I think as long as you feel comfortable and confident in what you wear, nobody should have the right to judge you. Stylish or not is just a very personal point of view, even though you are wearing the hottest items of the season, there will always be someone thinking the opposite way.
What are this century's most unexpected surprises in fashion design for you? Name three designers that absolutely blew your mind.
Martin Margiela and Rei Kawakubo will always be the legends of all time. The way they stay true to what they want to do and keep pushing the boundaries of fashion always reminds me how to be a better artist and not just some guy working in the fashion industry.
Also, I would say Demna Gvasalia. Despite the facts that the "Ugly is the new beauty" trend he started will slowly fade out and how he copied the from Margiela archives, he definitely shook me the most. I remember when I still worked as a designer, I was honestly bored by how fashion was going, beautiful dresses for beautiful people. I can totally understand why people had an idea that fashion is not for everyone if you are not born to be rich or good looking.
Until Demna showed up and he showed the world this whole new wave of aesthetic. He changed fashion with his team in such an enormous way, from model casting, fashion images, even how to wear a jacket or a shirt, etc. He brings up freshness to the industry once again and his rebel, anti-fashion spirit always reminds me of the 90s a lot. The only difference is that it becomes one of the hottest trends of the modern world in a very short time.
It somehow reminded me myself, a kid who was over-protected by my parents, not having so many friends growing up to share common interests in music and hobbies, and the strong feeling of resistance to doing stuff to please everyone just to get them to like you more. I think it also reflects in how I see and work in fashion now. A part of me still loves fashion in a very sarcastic and weird way, and I cherish it a lot.
Styling is not only a smart work with clothes, jewelry, hair, and makeup but also seeing the full picture which means finding the right location and using additional elements that will speak the language and deliver the visual aesthetic you planned. How do you work with the chosen location to make sure that your fashion choices are enhanced by the overall atmosphere?
I think it’s all about choosing the right outfits for the right spot. I will always make sure the outfits won’t blend in too much with the background. For example, if the background is already busy or with different objects, don’t try to use an outfit with lots of layers or patterns. Make sure the model with the outfit is the main focus of the whole image, but not distracted too much by the surrounding.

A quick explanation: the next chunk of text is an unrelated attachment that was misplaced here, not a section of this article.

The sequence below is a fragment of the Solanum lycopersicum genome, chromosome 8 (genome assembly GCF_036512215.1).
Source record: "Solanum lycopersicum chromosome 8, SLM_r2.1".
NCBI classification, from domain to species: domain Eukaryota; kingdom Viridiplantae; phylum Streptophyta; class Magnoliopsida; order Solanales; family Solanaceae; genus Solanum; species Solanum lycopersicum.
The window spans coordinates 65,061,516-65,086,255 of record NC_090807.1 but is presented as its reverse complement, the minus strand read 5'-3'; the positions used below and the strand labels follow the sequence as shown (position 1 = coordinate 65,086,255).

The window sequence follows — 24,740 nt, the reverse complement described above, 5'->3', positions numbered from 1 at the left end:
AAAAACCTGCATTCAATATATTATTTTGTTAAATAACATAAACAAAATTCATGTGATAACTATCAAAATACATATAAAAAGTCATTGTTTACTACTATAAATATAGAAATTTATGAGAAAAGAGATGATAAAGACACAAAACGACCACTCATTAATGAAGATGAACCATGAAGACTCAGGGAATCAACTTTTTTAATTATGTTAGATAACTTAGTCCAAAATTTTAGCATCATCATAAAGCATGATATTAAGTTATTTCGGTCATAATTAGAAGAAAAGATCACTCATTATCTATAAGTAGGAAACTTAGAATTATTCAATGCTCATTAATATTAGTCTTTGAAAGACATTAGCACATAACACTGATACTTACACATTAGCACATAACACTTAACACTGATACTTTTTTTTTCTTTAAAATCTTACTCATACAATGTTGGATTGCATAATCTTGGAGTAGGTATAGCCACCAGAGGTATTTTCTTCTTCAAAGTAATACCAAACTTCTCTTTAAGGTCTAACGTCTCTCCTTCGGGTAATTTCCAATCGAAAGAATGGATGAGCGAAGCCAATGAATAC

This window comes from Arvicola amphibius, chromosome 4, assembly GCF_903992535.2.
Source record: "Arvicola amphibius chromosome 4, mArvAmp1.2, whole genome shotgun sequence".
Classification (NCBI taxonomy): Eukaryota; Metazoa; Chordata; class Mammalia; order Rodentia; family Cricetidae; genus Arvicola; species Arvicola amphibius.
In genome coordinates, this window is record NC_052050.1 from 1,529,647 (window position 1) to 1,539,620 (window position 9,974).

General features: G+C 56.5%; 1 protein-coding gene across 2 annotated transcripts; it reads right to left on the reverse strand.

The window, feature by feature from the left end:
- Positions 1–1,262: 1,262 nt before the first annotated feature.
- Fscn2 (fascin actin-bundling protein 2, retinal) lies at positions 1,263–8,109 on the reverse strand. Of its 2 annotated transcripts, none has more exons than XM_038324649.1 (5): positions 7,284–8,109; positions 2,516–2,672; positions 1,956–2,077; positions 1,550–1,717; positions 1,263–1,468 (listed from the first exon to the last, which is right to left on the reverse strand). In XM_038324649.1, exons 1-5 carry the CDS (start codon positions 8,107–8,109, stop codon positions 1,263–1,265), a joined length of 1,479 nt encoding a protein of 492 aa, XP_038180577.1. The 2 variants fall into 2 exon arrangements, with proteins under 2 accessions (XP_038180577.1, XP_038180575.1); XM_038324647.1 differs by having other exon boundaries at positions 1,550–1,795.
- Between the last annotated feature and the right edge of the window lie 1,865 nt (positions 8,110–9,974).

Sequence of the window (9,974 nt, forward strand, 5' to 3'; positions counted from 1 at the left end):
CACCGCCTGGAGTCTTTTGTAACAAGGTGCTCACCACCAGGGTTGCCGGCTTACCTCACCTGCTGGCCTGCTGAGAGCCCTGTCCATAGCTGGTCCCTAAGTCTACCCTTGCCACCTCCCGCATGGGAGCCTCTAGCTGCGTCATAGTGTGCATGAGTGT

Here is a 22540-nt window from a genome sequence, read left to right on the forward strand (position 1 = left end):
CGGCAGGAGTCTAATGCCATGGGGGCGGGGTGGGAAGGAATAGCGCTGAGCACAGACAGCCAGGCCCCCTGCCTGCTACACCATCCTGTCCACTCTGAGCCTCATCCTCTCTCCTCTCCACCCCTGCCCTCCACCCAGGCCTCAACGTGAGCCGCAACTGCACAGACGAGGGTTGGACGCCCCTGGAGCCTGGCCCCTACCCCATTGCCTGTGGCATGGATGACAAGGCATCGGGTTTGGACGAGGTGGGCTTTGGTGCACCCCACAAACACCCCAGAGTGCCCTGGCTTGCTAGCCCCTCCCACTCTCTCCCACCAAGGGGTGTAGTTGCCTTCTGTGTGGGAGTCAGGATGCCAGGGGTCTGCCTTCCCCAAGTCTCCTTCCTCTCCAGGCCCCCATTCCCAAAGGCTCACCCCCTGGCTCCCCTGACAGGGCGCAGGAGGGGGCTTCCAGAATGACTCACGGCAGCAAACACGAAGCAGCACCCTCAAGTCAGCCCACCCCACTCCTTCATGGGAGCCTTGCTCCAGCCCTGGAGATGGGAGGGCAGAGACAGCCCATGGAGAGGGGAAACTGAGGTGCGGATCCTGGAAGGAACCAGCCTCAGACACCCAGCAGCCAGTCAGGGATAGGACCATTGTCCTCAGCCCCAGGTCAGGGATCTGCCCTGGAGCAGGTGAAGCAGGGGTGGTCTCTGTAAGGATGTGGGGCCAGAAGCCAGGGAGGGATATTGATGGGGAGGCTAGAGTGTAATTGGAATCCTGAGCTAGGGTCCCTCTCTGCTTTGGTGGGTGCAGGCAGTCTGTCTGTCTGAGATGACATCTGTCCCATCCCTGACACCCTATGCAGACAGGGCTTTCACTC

Also, always prepare enough pose references to work with the photographer. Just in case when you can’t do much with the same location, you can still work with the model to make sure the story looks interesting enough.
What is the hardest project you have ever worked on and how did you make it work?
I can't name the hardest one, but most of them were commercial jobs. Working on editorials gives you full freedom while commercial one always has a very limited room to do what you want. The way to balance commercial and your own creativity is always the hardest part, and it takes lots of time and effort to push clients' bottom line of acceptance. Especially sometimes you have to deal with different people before your idea can truly reach your clients. I mean, it won't work every time of course, but it's all about mutual trust. It just feels amazing when the client is convinced by you which means he/she truly believes in what you do. It's a huge boost of self-confidence, and it's very important to me as I never stop doubting myself.
What is your style and the way you dress? How did it develop throughout the years?
I’m a boring person when it comes to dressing up.
I’m one of those guys who dress in black almost 24/7, owning a different kind of items in black with a different texture, length and with small details.
I usually pay more attention to proportion and silhouette than which brands I’m wearing, but I’m quite obsessed with Y Project right now as their items are so wearable but interesting at the same time. Anyway, shoes will always be the most interesting part of my outfits as I don’t mind having one or two small pop color details on them to make me look less serious. Also, big thanks to the fact that lots of good and new coming brands are going for genderless direction also makes me more willing to try on different things.
What is the most beautiful place on earth? What is special about it?
Anywhere with cats. Because there are CATS!!!
The campaign for Marrknull SS19 elaborates on this idea of tourists who make photographs or selfies while traveling the world. How did you manage to bring to life the client’s idea while also staying true to yourself and creating your vision?
To me, this is one of the projects that was so much fun to do, and I'm very proud of. Not just because the whole concept is about one of the most real and funniest Chinese lifestyles that you have probably seen before, but also it somehow represents self-confidence and joy that are presented by the performers so naturally. We are not trying to mock or make fun of this behavior, but to push and share something that truly represents the modern China, in a more down to earth way and connects to the viewers at the same time, not just the stereotypes how Westerns see China which is always about dragons, Buddha, and most importantly, "copycats". From styling, poses, to the design of the items, it's inspired from the true everyday life in China which you won't be fully experiencing unless you are a citizen here. And that's what makes it unique and so satisfying to do because there is almost no way copying can happen and it's all about us.
How would you like to be remembered? A stylist that...
Never take fashion seriously.
What are you working on right now?
A special story for Kara bags.